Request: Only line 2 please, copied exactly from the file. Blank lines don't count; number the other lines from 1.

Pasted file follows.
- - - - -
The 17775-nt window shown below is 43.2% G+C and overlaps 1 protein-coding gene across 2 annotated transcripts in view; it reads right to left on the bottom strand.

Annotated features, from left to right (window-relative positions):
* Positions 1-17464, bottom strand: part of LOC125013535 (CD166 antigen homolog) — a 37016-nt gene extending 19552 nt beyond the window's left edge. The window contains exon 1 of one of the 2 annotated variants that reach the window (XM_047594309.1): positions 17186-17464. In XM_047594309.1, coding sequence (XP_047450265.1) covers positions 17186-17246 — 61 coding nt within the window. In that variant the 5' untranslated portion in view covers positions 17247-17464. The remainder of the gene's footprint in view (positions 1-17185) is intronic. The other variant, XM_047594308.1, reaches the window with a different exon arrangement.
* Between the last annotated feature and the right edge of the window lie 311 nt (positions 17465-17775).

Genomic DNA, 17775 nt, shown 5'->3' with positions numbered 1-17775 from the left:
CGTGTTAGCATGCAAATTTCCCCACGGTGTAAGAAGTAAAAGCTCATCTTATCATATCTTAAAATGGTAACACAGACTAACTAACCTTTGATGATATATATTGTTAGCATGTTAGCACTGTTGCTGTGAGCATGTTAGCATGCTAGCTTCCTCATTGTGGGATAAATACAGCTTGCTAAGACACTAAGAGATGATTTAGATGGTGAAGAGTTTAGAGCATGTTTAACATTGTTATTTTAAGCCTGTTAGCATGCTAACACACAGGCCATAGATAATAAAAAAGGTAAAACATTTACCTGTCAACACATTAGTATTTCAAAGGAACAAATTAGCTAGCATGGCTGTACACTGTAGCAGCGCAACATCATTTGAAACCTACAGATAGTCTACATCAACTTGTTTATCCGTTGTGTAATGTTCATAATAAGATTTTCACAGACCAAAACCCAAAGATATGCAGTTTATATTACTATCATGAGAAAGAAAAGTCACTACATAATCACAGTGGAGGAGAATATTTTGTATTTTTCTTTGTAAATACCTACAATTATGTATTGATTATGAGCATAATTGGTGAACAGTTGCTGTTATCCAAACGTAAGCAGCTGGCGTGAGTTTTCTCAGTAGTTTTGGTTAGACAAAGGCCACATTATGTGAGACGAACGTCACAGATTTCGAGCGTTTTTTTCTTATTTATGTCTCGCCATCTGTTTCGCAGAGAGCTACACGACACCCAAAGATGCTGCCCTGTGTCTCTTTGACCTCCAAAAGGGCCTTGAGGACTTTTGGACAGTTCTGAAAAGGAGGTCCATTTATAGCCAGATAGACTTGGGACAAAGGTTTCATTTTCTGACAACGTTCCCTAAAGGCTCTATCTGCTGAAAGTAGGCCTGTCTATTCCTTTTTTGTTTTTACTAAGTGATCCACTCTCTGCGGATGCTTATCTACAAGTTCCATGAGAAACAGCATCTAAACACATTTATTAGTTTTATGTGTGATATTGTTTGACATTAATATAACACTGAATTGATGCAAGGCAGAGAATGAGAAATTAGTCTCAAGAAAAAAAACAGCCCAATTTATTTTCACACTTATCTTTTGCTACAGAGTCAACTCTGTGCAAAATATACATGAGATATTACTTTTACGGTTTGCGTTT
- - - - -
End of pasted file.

Annotated features, from left to right (window-relative positions):